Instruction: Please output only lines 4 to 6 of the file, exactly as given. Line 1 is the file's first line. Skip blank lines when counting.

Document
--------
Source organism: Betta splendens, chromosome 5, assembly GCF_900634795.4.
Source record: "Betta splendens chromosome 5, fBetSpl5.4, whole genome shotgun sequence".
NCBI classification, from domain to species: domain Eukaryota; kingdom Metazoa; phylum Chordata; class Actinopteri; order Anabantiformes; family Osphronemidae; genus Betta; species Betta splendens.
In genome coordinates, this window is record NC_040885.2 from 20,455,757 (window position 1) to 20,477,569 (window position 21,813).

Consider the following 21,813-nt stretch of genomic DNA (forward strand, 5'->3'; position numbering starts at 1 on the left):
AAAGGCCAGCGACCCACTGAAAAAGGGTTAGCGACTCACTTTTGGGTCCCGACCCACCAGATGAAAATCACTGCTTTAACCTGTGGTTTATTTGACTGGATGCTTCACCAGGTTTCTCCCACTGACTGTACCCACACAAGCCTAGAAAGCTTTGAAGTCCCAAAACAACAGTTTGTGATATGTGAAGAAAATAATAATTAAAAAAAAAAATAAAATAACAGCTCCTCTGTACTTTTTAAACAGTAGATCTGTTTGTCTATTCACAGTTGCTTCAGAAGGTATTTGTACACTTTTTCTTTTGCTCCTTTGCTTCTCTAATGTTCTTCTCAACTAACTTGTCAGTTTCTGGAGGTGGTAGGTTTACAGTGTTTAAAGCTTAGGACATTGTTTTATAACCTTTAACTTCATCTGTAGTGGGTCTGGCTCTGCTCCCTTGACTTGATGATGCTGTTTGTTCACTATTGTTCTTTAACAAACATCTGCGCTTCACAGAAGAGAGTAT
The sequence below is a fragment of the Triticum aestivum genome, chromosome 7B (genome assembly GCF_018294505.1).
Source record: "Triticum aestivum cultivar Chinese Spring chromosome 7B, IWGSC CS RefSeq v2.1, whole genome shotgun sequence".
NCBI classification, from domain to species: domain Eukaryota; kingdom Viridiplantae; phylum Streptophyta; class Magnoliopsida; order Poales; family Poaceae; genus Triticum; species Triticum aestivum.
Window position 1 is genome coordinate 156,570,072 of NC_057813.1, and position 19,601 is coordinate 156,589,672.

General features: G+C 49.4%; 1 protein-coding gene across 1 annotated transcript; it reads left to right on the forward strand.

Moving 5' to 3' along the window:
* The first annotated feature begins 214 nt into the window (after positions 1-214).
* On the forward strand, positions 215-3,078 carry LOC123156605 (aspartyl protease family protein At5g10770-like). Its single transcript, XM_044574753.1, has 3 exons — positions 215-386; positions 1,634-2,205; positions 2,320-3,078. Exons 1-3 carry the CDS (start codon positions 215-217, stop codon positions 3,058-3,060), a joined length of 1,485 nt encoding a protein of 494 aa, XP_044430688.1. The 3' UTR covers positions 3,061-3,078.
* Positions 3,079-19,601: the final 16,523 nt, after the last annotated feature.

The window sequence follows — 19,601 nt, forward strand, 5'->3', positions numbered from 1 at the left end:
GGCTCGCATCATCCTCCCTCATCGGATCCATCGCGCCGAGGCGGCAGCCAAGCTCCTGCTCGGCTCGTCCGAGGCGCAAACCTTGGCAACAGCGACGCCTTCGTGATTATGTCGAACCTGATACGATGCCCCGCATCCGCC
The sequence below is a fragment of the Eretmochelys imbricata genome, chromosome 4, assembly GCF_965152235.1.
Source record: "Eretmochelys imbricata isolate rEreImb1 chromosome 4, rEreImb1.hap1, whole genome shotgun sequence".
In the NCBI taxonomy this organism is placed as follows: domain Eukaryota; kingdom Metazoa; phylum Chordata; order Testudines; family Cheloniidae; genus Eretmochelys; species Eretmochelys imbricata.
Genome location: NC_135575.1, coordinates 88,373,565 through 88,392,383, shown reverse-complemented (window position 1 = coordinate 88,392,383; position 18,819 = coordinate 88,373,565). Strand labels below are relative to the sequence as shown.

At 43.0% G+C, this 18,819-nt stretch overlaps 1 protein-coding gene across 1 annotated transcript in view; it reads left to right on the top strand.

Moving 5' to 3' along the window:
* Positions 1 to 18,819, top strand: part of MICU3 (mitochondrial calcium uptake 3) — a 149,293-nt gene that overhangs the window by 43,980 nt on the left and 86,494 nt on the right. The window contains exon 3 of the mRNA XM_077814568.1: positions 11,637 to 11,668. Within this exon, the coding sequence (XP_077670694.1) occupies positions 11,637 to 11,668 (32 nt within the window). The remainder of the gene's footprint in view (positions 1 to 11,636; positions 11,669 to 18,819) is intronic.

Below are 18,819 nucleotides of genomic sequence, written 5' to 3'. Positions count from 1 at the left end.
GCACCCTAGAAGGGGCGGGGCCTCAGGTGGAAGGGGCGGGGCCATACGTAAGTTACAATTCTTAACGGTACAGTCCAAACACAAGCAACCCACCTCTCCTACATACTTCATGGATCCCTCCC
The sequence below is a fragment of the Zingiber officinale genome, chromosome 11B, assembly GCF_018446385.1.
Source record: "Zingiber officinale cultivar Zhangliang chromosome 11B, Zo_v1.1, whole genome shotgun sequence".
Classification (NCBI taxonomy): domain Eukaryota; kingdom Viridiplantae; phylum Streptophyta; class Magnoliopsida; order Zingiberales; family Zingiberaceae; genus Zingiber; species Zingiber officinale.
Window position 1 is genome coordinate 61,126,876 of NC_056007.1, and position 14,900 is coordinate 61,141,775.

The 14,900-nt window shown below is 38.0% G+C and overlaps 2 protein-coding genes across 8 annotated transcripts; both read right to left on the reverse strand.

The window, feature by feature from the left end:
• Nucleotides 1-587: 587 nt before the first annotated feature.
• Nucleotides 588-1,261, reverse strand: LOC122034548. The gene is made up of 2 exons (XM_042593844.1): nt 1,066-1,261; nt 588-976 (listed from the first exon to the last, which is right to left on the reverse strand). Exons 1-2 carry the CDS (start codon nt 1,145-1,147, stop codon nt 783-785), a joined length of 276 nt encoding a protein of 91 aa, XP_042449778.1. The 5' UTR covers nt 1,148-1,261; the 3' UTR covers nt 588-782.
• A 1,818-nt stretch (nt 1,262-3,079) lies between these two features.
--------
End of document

In genome coordinates, this window is record NC_040885.2 from 20,455,757 (window position 1) to 20,477,569 (window position 21,813).

Consider the following 21,813-nt stretch of genomic DNA (forward strand, 5'->3'; position numbering starts at 1 on the left):
AAAGGCCAGCGACCCACTGAAAAAGGGTTAGCGACTCACTTTTGGGTCCCGACCCACCAGATGAAAATCACTGCTTTAACCTGTGGTTTATTTGACTGGATGCTTCACCAGGTTTCTCCCACTGACTGTACCCACACAAGCCTAGAAAGCTTTGAAGTCCCAAAACAACAGTTTGTGATATGTGAAGAAAATAATAATTAAAAAAAAAAATAAAATAACAGCTCCTCTGTACTTTTTAAACAGTAGATCTGTTTGTCTATTCACAGTTGCTTCAGAAGGTATTTGTACACTTTTTCTTTTGCTCCTTTGCTTCTCTAATGTTCTTCTCAACTAACTTGTCAGTTTCTGGAGGTGGTAGGTTTACAGTGTTTAAAGCTTAGGACATTGTTTTATAACCTTTAACTTCATCTGTAGTGGGTCTGGCTCTGCTCCCTTGACTTGATGATGCTGTTTGTTCACTATTGTTCTTTAACAAACATCTGCGCTTCACAGAAGAGAGTAT